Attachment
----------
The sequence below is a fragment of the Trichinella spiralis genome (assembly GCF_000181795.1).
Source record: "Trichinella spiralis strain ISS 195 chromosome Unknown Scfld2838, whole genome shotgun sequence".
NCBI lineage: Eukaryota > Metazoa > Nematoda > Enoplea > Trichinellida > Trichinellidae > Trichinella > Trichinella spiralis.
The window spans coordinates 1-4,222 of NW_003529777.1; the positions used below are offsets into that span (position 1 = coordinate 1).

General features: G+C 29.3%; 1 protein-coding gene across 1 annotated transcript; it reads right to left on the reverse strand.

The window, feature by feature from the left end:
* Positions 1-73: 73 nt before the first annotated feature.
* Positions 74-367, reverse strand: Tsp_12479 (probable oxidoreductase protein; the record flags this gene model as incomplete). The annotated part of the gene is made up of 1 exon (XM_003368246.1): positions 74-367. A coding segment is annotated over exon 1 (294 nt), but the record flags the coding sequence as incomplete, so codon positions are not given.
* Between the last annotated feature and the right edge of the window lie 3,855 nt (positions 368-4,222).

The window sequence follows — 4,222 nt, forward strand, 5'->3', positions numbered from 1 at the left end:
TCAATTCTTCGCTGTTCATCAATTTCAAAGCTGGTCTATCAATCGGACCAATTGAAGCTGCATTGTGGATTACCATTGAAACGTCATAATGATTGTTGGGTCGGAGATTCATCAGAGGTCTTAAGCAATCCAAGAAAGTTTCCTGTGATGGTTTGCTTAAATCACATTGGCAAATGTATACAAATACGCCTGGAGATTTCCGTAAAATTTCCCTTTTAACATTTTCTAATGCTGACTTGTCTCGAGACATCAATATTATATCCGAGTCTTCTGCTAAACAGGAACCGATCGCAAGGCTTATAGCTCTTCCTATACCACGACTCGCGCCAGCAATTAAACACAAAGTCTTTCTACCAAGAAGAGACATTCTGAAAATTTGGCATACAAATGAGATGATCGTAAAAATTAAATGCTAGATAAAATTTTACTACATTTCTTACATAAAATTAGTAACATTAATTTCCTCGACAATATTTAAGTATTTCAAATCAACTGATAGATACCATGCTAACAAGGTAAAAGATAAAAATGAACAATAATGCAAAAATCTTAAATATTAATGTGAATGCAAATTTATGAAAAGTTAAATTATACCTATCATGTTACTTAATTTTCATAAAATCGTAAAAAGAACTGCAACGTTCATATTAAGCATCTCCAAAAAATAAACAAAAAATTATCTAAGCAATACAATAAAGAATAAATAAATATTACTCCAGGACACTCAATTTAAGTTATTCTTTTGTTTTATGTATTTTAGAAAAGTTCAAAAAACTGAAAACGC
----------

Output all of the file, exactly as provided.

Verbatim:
The sequence below is a fragment of the Trichinella spiralis genome (assembly GCF_000181795.1).
Source record: "Trichinella spiralis strain ISS 195 chromosome Unknown Scfld2838, whole genome shotgun sequence".
NCBI lineage: Eukaryota > Metazoa > Nematoda > Enoplea > Trichinellida > Trichinellidae > Trichinella > Trichinella spiralis.
The window spans coordinates 1-4,222 of NW_003529777.1; the positions used below are offsets into that span (position 1 = coordinate 1).

General features: G+C 29.3%; 1 protein-coding gene across 1 annotated transcript; it reads right to left on the reverse strand.

The window, feature by feature from the left end:
* Positions 1-73: 73 nt before the first annotated feature.
* Positions 74-367, reverse strand: Tsp_12479 (probable oxidoreductase protein; the record flags this gene model as incomplete). The annotated part of the gene is made up of 1 exon (XM_003368246.1): positions 74-367. A coding segment is annotated over exon 1 (294 nt), but the record flags the coding sequence as incomplete, so codon positions are not given.
* Between the last annotated feature and the right edge of the window lie 3,855 nt (positions 368-4,222).

The window sequence follows — 4,222 nt, forward strand, 5'->3', positions numbered from 1 at the left end:
TCAATTCTTCGCTGTTCATCAATTTCAAAGCTGGTCTATCAATCGGACCAATTGAAGCTGCATTGTGGATTACCATTGAAACGTCATAATGATTGTTGGGTCGGAGATTCATCAGAGGTCTTAAGCAATCCAAGAAAGTTTCCTGTGATGGTTTGCTTAAATCACATTGGCAAATGTATACAAATACGCCTGGAGATTTCCGTAAAATTTCCCTTTTAACATTTTCTAATGCTGACTTGTCTCGAGACATCAATATTATATCCGAGTCTTCTGCTAAACAGGAACCGATCGCAAGGCTTATAGCTCTTCCTATACCACGACTCGCGCCAGCAATTAAACACAAAGTCTTTCTACCAAGAAGAGACATTCTGAAAATTTGGCATACAAATGAGATGATCGTAAAAATTAAATGCTAGATAAAATTTTACTACATTTCTTACATAAAATTAGTAACATTAATTTCCTCGACAATATTTAAGTATTTCAAATCAACTGATAGATACCATGCTAACAAGGTAAAAGATAAAAATGAACAATAATGCAAAAATCTTAAATATTAATGTGAATGCAAATTTATGAAAAGTTAAATTATACCTATCATGTTACTTAATTTTCATAAAATCGTAAAAAGAACTGCAACGTTCATATTAAGCATCTCCAAAAAATAAACAAAAAATTATCTAAGCAATACAATAAAGAATAAATAAATATTACTCCAGGACACTCAATTTAAGTTATTCTTTTGTTTTATGTATTTTAGAAAAGTTCAAAAAACTGAAAACGC